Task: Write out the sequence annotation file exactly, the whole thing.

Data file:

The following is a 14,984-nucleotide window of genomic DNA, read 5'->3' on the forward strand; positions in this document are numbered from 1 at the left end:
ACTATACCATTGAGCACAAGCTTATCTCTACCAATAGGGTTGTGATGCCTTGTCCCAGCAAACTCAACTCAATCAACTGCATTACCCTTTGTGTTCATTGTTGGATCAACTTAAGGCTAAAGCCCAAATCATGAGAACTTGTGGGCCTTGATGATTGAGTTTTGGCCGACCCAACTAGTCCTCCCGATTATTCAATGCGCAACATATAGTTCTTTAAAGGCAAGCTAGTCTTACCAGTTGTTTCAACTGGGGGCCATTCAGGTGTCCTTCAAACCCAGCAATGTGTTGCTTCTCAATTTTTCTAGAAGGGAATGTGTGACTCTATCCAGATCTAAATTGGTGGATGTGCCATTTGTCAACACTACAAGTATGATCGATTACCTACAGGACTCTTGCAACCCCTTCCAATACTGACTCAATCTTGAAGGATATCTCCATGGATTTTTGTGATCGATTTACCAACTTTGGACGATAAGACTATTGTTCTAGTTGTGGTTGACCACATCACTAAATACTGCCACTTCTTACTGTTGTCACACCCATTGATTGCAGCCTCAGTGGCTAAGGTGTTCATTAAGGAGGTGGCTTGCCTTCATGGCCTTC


The following is a 14,984-nucleotide window of genomic DNA, read 5'->3' on the forward strand; positions in this document are numbered from 1 at the left end:
ACTATACCATTGAGCACAAGCTTATCTCTACCAATAGGGTTGTGATGCCTTGTCCCAGCAAACTCAACTCAATCAACTGCATTACCCTTTGTGTTCATTGTTGGATCAACTTAAGGCTAAAGCCCAAATCATGAGAACTTGTGGGCCTTGATGATTGAGTTTTGGCCGACCCAACTAGTCCTCCCGATTATTCAATGCGCAACATATAGTTCTTTAAAGGCAAGCTAGTCTTACCAGTTGTTTCAACTGGGGGCCATTCAGGTGTCCTTCAAACCCAGCAATGTGTTGCTTCTCAATTTTTCTAGAAGGGAATGTGTGACTCTATCCAGATCTAAATTGGTGGATGTGCCATTTGTCAACACTACAAGTATGATCGATTACCTACAGGACTCTTGCAACCCCTTCCAATACTGACTCAATCTTGAAGGATATCTCCATGGATTTTTGTGATCGATTTACCAACTTTGGACGATAAGACTATTGTTCTAGTTGTGGTTGACCACATCACTAAATACTGCCACTTCTTACTGTTGTCACACCCATTGATTGCAGCCTCAGTGGCTAAGGTGTTCATTAAGGAGGTGGCTTGCCTTCATGGCCTTC